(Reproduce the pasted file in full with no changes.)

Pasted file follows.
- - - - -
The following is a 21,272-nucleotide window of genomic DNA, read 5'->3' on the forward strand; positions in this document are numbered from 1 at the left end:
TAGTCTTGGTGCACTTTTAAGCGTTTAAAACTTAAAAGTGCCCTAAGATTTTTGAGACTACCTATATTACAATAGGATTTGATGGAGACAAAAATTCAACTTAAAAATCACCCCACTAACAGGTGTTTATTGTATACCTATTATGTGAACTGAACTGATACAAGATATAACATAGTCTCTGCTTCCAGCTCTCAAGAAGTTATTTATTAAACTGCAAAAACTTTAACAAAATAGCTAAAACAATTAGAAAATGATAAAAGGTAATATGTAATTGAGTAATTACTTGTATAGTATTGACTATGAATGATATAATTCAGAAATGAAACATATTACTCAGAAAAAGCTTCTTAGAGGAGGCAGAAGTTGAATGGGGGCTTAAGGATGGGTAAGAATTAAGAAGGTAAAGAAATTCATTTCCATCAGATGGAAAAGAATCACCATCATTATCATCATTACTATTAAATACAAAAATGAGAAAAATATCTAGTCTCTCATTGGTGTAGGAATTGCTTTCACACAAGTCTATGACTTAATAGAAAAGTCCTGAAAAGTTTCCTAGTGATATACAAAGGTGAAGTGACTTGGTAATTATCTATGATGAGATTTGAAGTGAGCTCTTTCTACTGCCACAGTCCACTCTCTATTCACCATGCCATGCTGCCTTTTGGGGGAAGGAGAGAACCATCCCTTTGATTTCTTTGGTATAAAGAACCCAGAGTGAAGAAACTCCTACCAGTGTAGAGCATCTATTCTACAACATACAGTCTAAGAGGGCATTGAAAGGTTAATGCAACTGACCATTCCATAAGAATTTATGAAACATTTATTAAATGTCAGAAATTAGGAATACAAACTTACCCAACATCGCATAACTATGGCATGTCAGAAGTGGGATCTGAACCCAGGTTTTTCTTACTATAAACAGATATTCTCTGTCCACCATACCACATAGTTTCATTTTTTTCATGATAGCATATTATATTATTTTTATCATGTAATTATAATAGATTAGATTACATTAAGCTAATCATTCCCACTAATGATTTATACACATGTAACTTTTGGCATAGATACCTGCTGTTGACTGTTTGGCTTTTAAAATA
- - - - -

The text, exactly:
The following is a 21,272-nucleotide window of genomic DNA, read 5'->3' on the forward strand; positions in this document are numbered from 1 at the left end:
TAGTCTTGGTGCACTTTTAAGCGTTTAAAACTTAAAAGTGCCCTAAGATTTTTGAGACTACCTATATTACAATAGGATTTGATGGAGACAAAAATTCAACTTAAAAATCACCCCACTAACAGGTGTTTATTGTATACCTATTATGTGAACTGAACTGATACAAGATATAACATAGTCTCTGCTTCCAGCTCTCAAGAAGTTATTTATTAAACTGCAAAAACTTTAACAAAATAGCTAAAACAATTAGAAAATGATAAAAGGTAATATGTAATTGAGTAATTACTTGTATAGTATTGACTATGAATGATATAATTCAGAAATGAAACATATTACTCAGAAAAAGCTTCTTAGAGGAGGCAGAAGTTGAATGGGGGCTTAAGGATGGGTAAGAATTAAGAAGGTAAAGAAATTCATTTCCATCAGATGGAAAAGAATCACCATCATTATCATCATTACTATTAAATACAAAAATGAGAAAAATATCTAGTCTCTCATTGGTGTAGGAATTGCTTTCACACAAGTCTATGACTTAATAGAAAAGTCCTGAAAAGTTTCCTAGTGATATACAAAGGTGAAGTGACTTGGTAATTATCTATGATGAGATTTGAAGTGAGCTCTTTCTACTGCCACAGTCCACTCTCTATTCACCATGCCATGCTGCCTTTTGGGGGAAGGAGAGAACCATCCCTTTGATTTCTTTGGTATAAAGAACCCAGAGTGAAGAAACTCCTACCAGTGTAGAGCATCTATTCTACAACATACAGTCTAAGAGGGCATTGAAAGGTTAATGCAACTGACCATTCCATAAGAATTTATGAAACATTTATTAAATGTCAGAAATTAGGAATACAAACTTACCCAACATCGCATAACTATGGCATGTCAGAAGTGGGATCTGAACCCAGGTTTTTCTTACTATAAACAGATATTCTCTGTCCACCATACCACATAGTTTCATTTTTTTCATGATAGCATATTATATTATTTTTATCATGTAATTATAATAGATTAGATTACATTAAGCTAATCATTCCCACTAATGATTTATACACATGTAACTTTTGGCATAGATACCTGCTGTTGACTGTTTGGCTTTTAAAATA